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Exposure of Fresh-cut Leafy Greens to Abusive Temperatures During Transit and Retail Storage and Display

W. Brown (Cal Poly, San Luis Obispo) K. Vorst (Iowa State University) (L. Gorman Cal Poly, San Luis Obispo) S. Steinmaus (Cal Poly, San Luis Obispo) and E. Ryser (Michigan State University)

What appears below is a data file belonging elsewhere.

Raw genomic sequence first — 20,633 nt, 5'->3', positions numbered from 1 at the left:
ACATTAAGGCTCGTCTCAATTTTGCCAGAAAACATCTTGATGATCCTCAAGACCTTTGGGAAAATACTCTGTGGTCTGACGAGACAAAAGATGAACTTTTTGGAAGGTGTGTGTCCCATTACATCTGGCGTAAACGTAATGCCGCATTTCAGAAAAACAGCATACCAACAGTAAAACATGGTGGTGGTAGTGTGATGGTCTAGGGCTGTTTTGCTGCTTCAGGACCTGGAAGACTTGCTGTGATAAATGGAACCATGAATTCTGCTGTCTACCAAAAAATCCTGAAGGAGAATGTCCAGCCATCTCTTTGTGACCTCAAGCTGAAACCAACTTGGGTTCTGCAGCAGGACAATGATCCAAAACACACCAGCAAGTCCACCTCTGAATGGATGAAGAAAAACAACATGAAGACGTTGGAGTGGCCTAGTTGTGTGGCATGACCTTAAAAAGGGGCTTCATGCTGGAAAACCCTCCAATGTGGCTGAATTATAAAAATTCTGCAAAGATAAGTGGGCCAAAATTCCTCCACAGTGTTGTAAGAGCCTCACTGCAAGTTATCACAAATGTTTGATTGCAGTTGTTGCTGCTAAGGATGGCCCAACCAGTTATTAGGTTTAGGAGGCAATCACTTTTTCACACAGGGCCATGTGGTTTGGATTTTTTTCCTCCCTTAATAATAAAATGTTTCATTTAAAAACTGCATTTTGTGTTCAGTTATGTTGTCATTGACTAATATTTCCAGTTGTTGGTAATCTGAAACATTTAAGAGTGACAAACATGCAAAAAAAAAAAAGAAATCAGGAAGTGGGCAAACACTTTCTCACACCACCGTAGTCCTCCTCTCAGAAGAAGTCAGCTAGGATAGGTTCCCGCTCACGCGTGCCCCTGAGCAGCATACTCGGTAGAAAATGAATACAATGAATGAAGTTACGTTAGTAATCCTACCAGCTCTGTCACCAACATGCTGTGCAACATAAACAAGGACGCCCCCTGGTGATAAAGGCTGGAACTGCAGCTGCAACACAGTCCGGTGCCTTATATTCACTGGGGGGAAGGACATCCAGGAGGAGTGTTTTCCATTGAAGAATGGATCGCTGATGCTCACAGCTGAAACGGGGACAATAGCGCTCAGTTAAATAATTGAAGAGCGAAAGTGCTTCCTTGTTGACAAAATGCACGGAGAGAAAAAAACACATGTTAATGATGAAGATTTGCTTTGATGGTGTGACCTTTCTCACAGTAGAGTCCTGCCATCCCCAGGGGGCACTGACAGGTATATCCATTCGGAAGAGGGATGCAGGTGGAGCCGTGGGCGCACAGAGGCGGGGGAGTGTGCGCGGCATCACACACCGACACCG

There have been very limited time and temperature profiles published for the U.S. indicating the conditions experienced by fresh-cut, bagged leafy greens during transport and distribution. The objective of this study was to monitor and fully characterize temperatures during the transport, and retail storage and display, of fresh-cut leafy greens. For the transportation studies, a total of sixteen shipments were monitored for trailer temperature. Shipments were from Salinas, CA or Yuma, AZ and, in most cases, were cross-country. Twenty-four or thirty temperature loggers were placed on six pallets and along the sidewalls during the loading of each trailer. In five of the sixteen shipments, an additional sensor with probe was placed on each monitored stack and the probe was inserted 24 inches into the center of the stack. For the retail studies, five major grocery chains participated in the study and stores were monitored in San Luis Obispo, California; Las Vegas, Nevada; Wichita, Kansa; Columbus, Ohio; Atlanta, Georgia, and Philadelphia, Pennsylvania. Temperature recorders were placed in open-front display-cases and were attached every 4 feet and at 5 levels within the cases. Sensors were also placed in the holding room located at each store’s receiving dock. Data were analyzed for the effect of location within a trailer, display case or holding room, on a pass/fail basis where any sensor in a trailer recording temperatures above 5 degrees C subjected the load to rejection, and for duration of abuse above 5, 7.2 or 10 degrees C in a trailer, display case or holding room.

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